We will all continue to feel the consequences of climate change if direct action is not taken immediately
In May 2019, the Breakthrough National Centre for Climate Restoration in Australia released a report on climate risk, detailing the possible environmental disasters that could take place by 2050 if we proceed to wreak havoc on the environment at the same rate we have been for the last 100-some years. The report, which uses models based on prior research to illustrate potential outcomes, outlines jarring scenarios—warnings, really—including mass human displacement, the collapsing of many ecosystems and even global food shortages.
The causes of warmer temperatures due to climate change are mainly attributed to the increase of greenhouse gas emissions, which trap the heat radiating from Earth in our atmosphere. Human activity over the last century or so has led to the emission of several types of greenhouse gases, including carbon dioxide and methane, which make up most of greenhouse gases in the atmosphere. The three economic sectors that are responsible for the most greenhouse gas emissions are electricity and heat, agriculture, forestry and land use and industry. So, we’re pointing to the people in charge of these massive sectors to make a change.
All of these sectors, of course, are necessary to sustain human life as we know it. Though humanity may need to adjust to a new lifestyle in an effort to protect the planet, it is not a matter of simply halting production in all those arenas but rather overhauling the way we go about them. To the major corporations responsible for providing these resources: It’s time to stop prioritizing profits at the expense of the environment and invest in renewable energy and other environmentally-conscious practices. The people making trillions of dollars off of climate change are responsible for increasing global temperatures, and as such have the most obligation—and means—to do something about it.
Despite the undeniable role these companies have both in creating and combating climate change, they have managed to convince citizens that it’s the individual’s responsibility to clean up after them. When the public began to realize that too much plastic waste was being produced in the 1980s, big oil companies that wanted to keep making money off of plastic funneled millions into advertising campaigns that touted its necessity and the ability to recycle it. This not only falsely justified continued production of plastic, but misled the public to believe that it could be reused, when very little scientific evidence found economic potential for repurposing plastic.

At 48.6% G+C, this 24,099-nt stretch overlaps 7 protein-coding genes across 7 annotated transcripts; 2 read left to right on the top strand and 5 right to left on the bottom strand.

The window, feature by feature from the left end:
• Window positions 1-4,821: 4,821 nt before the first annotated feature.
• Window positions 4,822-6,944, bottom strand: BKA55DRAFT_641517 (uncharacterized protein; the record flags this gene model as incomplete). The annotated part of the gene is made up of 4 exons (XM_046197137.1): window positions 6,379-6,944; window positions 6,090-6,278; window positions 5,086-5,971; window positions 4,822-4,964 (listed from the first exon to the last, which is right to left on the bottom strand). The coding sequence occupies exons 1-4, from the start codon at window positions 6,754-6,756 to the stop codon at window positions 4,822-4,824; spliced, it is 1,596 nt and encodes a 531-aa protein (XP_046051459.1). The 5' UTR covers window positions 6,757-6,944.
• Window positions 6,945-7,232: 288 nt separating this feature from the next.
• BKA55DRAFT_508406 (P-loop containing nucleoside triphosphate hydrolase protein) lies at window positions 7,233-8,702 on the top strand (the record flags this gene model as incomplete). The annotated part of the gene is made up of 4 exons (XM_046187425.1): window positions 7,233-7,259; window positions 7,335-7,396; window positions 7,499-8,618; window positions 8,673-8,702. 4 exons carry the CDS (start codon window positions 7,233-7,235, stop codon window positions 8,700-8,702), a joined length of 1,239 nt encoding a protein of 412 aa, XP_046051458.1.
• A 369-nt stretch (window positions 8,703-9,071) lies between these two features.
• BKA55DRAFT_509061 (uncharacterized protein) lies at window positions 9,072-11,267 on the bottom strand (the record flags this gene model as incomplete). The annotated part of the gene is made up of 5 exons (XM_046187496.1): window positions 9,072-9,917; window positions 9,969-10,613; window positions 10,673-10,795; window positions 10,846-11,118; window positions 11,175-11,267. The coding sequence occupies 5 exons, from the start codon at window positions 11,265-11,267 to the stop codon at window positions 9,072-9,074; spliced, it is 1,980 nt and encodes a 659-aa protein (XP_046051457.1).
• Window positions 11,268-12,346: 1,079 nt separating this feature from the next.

Fast forward to today—many of us buy single-use plastic frequently and recycle it under the impression that we aren’t harming the environment, and if we don’t recycle, we blame ourselves for contributing to climate change. Not only has the plastic industry lied to us about the viability of plastic, but they’ve gotten us to believe that we’re the ones responsible for its effect on the environment, when in reality, they should have stopped producing it years ago. Producing plastic, attempting to repurpose it and incinerating plastic waste all contribute to greenhouse gas emissions, and tons of plastic waste find their way into ecosystems every year which can have devastating impacts on wildlife.
If changes aren’t made immediately, the catastrophic consequences will be realized, likely in our lifetimes. A warmer atmosphere means ice is melting and sea levels are rising, threatening low-lying coastal lands and islands and displacing those residents. Extreme weather events are increasing, from the record-breaking California fires to slower-moving hurricanes with intensified devastation in the areas they impact.
And, as is the case with most systemic or structural issues, impoverished communities and people of color are most affected by climate change. A glaring example comes from Flint, Michigan, where the city switched their water source to one being poisoned by local industries in 2014, causing corrosion in water pipes that contaminated water with lead on its way into resident’s homes. Despite complaints from residents, it took over a year for officials to address the problem, and only in 2020 was the entire city receiving clean running water again. Flint is a low-income community with a population made up of 57% Black residents—richer, whiter areas would not have had to wait six years for restoration of such a basic necessity.
As bleak as the future may seem, we can take steps on an individual level to combat the prospect of an uninhabitable planet. On a day-to-day level, making lifestyle choices like using reusable products, eating a more plant-based diet and shopping at eco-friendly and sustainable businesses can help create a culture that prioritizes protecting the environment. And as consumers, we can tell corporations what we want with our wallets—exclusively supporting environmentally-conscious businesses might be a wake-up call to those companies who haven’t committed to sustainability goals.
Beyond everyday life, electing leaders and politicians who care about reversing climate change is an imperative step in this process. Individually, we do not pull as much weight as the corporations, but collectively we can make our voices heard at polling stations by electing officials who prioritize the climate crisis and can enact environmentally-friendly policy.
But we need to be more than just friendly to our planet. It gives us life, and, unfortunately, through things like extreme weather and pollution, can take it away just as easily. We need to treat Earth like it’s the only chance we have at survival—because it is.
Written by: The Editorial Board